The Perth suburb of Applecross, Western Australia, has streets lined with jacaranda trees, and hosts a "Jacaranda Festival" each year in November. The festival is held in the Applecross Village district, and surrounding local businesses sell products and foods in aid of the local Rotary Club chapter.

The tree canopies in some of Sydney's north shore and harbour suburbs in the east have a purple glow during late spring.

The main street of the town of Red Cliffs, Victoria, Australia (part of the Calder Highway) was named Jacaranda Street in the original town plans of the early 1920s and jacaranda trees have since been planted to line this street.

Jacarandas are also popular in the southern and central parts of Florida and the southwestern United States, notably in Phoenix, Arizona, and San Diego, California. Jacaranda can be found throughout most of Southern California, where they were imported by the horticulturalist Kate Sessions.[8] In California, jacarandas are known as the trees that bloom twice a year, although the fall bloom is generally not as striking as the spring bloom. Tampa, St. Petersburg, and other southern Florida cities are ribboned by purple flowers during peak bloom of April. Jacaranda trees are principally found in parks and interspersed along the avenues and streets.

Jacarandas were introduced to Israel over 50 years ago, where they are in full bloom during May. They are popular and can be found in cities all over Israel.

In many parts of the world, such as Mexico, Los Angeles, Spain, southern Portugal and Zimbabwe the blooming of this tree is welcomed as a sign of spring.

Jacaranda can also be found in the South China Karst (a World Heritage site). The Chinese use the leaves to make a distinctive purple dye.

Popular culture references[edit]

Pretoria, the administrative capital of South Africa is popularly and poetically known as Jacaranda City or Jakarandastad in Afrikaans because of the large number of trees which turn the city blue when they flower in spring. The name Jakarandastad is frequently used in Afrikaans songs, such as in Staan Op by Kurt Darren. The jacaranda trees, far from their native Brazil, turn this city a brilliant purple each October. Water scarcity has South Africa trying to eradicate foreign species of plants and trees, including the Jacaranda. Acknowledging the tree's popularity with locals, the government has announced that it will not remove the trees, but has banned the planting of new jacarandas.[9]

The Australian Christmas song Christmas Where The Gum Trees Grow makes reference to jacaranda trees, as the blooms are only seen in summer time—as the song explains, "When the bloom of the jacaranda tree is here, Christmas time is near".[10] The University of Queensland in Brisbane is particularly well known for its ornamental jacarandas, and a common maxim among students holds that the blooming of the jacarandas signals the time for serious study for end-of-year exams.[11]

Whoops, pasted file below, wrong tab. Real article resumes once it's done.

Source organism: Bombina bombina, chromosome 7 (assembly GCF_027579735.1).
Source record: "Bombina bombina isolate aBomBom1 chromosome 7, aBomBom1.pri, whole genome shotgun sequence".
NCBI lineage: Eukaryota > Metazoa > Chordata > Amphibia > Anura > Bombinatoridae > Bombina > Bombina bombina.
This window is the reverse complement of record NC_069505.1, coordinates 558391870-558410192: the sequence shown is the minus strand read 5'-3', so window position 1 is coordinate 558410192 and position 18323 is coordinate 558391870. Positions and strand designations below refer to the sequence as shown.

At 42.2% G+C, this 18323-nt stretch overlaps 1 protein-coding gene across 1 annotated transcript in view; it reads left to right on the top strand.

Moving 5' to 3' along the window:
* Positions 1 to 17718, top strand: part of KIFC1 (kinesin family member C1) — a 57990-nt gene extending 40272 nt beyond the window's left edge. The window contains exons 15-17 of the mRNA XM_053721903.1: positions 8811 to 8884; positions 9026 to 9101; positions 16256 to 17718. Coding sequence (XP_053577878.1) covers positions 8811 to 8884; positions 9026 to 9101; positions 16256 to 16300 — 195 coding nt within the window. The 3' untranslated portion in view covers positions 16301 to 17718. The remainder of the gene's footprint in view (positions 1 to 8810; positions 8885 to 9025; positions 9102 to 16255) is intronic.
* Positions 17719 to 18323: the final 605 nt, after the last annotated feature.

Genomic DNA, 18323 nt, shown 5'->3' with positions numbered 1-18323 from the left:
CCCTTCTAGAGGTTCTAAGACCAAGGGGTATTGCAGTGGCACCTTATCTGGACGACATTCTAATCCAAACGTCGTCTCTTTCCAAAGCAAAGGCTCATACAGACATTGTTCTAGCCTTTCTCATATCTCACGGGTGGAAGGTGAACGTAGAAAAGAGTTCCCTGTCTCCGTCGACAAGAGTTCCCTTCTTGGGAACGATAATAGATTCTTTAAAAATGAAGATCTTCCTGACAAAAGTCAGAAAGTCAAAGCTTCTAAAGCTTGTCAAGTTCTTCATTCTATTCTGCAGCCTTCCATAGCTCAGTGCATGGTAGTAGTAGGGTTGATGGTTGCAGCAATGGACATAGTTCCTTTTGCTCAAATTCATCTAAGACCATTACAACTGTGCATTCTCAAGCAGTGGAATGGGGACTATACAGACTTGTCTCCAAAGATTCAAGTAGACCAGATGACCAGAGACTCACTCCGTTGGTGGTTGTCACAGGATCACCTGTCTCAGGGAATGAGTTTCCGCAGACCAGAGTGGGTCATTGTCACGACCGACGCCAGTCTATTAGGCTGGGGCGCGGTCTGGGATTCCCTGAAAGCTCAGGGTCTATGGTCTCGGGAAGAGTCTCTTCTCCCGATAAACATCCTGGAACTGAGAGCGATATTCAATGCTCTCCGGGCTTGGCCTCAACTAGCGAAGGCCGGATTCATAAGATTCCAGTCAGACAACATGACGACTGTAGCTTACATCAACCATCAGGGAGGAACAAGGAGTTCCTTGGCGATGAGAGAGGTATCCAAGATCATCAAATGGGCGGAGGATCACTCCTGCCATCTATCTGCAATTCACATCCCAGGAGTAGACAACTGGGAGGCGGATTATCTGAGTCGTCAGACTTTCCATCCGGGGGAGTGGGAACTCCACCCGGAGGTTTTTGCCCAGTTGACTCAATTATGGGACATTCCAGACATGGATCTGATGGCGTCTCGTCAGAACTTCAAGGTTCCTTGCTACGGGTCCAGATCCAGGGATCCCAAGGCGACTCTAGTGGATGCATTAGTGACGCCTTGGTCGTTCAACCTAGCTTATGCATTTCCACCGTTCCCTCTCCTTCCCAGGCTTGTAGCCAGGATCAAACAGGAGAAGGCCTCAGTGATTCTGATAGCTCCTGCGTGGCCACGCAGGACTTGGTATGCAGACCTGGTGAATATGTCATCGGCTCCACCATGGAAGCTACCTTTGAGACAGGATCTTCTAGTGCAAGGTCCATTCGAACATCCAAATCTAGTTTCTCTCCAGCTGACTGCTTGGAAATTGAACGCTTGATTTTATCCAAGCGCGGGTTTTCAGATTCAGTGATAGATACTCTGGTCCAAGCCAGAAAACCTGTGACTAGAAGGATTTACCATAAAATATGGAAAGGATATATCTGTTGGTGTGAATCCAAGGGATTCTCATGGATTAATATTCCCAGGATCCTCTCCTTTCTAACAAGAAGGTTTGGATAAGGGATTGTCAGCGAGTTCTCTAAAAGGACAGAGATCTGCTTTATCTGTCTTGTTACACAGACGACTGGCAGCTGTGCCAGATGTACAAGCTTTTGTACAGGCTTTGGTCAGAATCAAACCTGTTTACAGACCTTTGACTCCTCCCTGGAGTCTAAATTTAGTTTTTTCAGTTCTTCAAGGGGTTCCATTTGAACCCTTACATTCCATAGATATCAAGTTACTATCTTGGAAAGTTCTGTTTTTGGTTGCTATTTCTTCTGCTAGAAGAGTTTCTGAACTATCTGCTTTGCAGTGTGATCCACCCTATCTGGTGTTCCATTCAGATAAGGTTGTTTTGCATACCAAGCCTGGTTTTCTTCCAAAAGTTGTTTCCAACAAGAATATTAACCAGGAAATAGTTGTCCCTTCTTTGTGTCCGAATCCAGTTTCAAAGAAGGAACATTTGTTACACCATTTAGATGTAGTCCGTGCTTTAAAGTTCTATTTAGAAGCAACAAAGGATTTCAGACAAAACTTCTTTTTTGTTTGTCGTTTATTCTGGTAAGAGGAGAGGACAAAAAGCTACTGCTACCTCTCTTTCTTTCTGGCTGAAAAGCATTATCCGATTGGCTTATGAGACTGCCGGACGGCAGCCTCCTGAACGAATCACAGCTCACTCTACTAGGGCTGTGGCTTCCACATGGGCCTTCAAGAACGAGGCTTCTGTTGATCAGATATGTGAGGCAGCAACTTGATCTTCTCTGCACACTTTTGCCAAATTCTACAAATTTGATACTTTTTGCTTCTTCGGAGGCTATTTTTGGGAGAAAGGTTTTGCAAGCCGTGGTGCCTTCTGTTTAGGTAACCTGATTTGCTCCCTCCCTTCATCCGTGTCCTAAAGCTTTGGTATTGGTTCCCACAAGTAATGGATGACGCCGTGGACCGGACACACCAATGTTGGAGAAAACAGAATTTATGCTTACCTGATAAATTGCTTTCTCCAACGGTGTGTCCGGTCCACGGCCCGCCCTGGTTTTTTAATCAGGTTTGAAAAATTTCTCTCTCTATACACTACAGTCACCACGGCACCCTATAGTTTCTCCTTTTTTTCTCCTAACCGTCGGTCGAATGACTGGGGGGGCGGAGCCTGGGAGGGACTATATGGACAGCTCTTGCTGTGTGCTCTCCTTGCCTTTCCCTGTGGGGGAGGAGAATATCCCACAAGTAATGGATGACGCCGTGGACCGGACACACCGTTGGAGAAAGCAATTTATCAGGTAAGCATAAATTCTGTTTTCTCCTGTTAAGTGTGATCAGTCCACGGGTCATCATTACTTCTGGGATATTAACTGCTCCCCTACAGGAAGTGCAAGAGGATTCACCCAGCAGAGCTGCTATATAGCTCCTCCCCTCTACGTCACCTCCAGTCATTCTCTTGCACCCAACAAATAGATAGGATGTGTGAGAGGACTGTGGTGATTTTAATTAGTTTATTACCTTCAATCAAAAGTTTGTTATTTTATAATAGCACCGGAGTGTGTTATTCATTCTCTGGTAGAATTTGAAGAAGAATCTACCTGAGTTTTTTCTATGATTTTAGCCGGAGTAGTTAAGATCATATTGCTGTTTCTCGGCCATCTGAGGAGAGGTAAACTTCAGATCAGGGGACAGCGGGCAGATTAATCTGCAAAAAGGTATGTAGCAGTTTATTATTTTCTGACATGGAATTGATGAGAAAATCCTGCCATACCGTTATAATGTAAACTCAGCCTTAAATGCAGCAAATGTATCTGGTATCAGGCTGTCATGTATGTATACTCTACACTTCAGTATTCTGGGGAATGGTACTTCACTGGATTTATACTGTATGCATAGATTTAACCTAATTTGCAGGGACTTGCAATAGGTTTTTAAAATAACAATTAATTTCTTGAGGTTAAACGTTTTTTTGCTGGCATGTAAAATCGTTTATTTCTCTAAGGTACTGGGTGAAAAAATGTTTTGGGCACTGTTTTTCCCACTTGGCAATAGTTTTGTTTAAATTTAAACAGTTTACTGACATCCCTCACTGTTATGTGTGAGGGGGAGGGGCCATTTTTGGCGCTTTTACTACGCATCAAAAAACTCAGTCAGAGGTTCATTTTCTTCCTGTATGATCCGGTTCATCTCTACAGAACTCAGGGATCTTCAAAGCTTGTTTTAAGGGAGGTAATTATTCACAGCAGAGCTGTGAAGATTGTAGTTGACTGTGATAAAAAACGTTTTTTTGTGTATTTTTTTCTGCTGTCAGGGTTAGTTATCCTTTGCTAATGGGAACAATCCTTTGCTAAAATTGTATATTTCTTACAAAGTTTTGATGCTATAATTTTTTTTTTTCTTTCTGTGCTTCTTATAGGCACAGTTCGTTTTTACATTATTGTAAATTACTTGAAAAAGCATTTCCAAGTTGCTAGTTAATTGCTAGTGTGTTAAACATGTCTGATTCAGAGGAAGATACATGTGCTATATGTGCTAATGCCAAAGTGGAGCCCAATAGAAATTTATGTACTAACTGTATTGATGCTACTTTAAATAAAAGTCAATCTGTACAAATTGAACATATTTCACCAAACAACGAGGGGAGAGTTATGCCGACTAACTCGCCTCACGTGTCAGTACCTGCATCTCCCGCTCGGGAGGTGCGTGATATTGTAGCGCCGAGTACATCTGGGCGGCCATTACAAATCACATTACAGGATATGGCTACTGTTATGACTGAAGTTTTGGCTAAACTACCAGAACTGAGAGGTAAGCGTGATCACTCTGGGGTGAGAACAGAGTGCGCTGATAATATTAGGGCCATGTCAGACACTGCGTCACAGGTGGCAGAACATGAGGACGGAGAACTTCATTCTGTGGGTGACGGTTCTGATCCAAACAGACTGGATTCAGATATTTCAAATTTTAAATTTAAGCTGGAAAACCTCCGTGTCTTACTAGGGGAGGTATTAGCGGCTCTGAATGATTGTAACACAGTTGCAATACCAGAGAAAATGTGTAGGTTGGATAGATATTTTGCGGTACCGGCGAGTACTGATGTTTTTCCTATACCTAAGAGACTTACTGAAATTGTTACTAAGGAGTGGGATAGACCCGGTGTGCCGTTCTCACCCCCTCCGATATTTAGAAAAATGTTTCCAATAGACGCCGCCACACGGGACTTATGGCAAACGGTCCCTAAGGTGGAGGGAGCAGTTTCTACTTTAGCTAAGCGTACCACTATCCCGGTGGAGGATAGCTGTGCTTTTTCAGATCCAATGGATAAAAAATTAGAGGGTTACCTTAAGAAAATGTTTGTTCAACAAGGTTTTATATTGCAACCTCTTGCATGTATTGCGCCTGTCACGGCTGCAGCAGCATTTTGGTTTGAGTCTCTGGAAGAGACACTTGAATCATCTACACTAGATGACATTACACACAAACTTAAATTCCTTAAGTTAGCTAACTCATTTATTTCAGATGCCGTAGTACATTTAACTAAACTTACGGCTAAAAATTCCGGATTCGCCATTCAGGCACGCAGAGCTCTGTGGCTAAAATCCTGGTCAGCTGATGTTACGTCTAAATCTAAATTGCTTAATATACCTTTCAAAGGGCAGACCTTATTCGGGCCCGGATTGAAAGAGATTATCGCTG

In Argentina, writer Alejandro Dolina, in his book Crónicas del Ángel Gris ("Chronicles of the Gray Angel"), tells the legend of a massive jacarandá tree planted in Plaza Flores (Flores Square) in Buenos Aires, which was able to whistle tango songs on demand. María Elena Walsh dedicated her Canción del Jacarandá song to the tree. Also Miguel Brascó's folk song Santafesino de veras mentions the aroma of jacarandá as a defining feature of the littoral Santa Fe Province (along with the willows growing by the rivers).


The jacaranda at the University of Sydney quadrangle, its blooms were popularly associated with exam time.[12] The tree collapsed in October 2016.[13]

Purple panic is a term for student stress during the period late spring and early summer used by students in south east Queensland. The purple refers to the colour of the flowers of Jacaranda trees which bloom at that time and have been extensively planted throughout that district. The panic refers to the need to be completing assignments and studying for final exams.[14]

The Jacaranda when in bloom is also known as the exam tree.[14]

Conversely, while also the time of year the Jacarandas bloom in Pretoria coinciding with the year-end exams at the University of Pretoria, legend has it there that if a flower from the Jacaranda tree drops on a student's head, the student will pass all their exams.[15][16]

Antimicrobial extracts[edit]

Water extracts using the dried powdered Jacaranda mimosifolia show higher antimicrobial action in vitro against Bacillus cereus and Escherichia coli than gentamicin sulfate[17] does. The extract also acts against Staphylococcus aureus in vitro.[17]

See also[edit]


  1. ^ "Jacaranda mimosifolia". Germplasm Resources Information Network (GRIN). Agricultural Research Service (ARS), United States Department of Agriculture (USDA). Retrieved 2008-03-09.
  2. ^ The Plant List: A Working List of All Plant Species, retrieved 10 September 2016
  3. ^ a b c Kathleen Norris Brenzel (2007). Sunset Western Garden Book. Sunset Publishing Group. p. 415.
  4. ^ a b Edward F. Gilman and Dennis G. Watson2 (November 1993). "Jacaranda Mimosifolia Fact Sheet" (PDF). hort.ifas.ufl.edu. Retrieved 2019-02-21.
  5. ^ Buzz Bertolero (2006-10-06). "Jacaranda trees growing in popularity in Bay Area". East Bay Times. Retrieved 2019-02-21.
  6. ^ Agroforestry Database 4.0 (Orwa et al. 2009)
  7. ^ "Jacaranda Festival Grafton".
  8. ^ Howser, Huell. "#15006 Jacaranda". California's Gold. Archived from the original on 2013-01-12.
  9. ^ [1]
  10. ^ lyricsplayground.com
  11. ^ UQ Centenary 2010 - Jacaranda and Sandstone
  12. ^ "Australians mourn tree that 'failed' university students". BBC News. 2016-10-31. Retrieved 2016-10-31.
  13. ^ "University community mourns jacaranda tree collapse". The University of Sydney. Retrieved 2016-11-06.
  14. ^ a b "Jacarandas signal 'purple panic'". The Chronicle. Retrieved 29 February 2016.
  15. ^ "It's Purple Paradise as Jacarandas Bloom & Exams start soon!". SA people NEWS. 2014-10-27. Retrieved 29 February 2016.
  16. ^ "The Jacaranda City". ShowMe South Africa. Retrieved 29 February 2016.
  17. ^ a b Rojas, Jhon J; Ochoa, Veronica J; Ocampo, Saula; Muñoz, John F (17 February 2006). "Screening for antimicrobial activity of ten medicinal plants used in Colombian folkloric medicine: A possible alternative in the treatment of non-nosocomial infections". Complementary and Alternative Medicine. 6: 2. doi:10.1186/1472-6882-6-2. PMC 1395329. PMID 16483385.

External links[edit]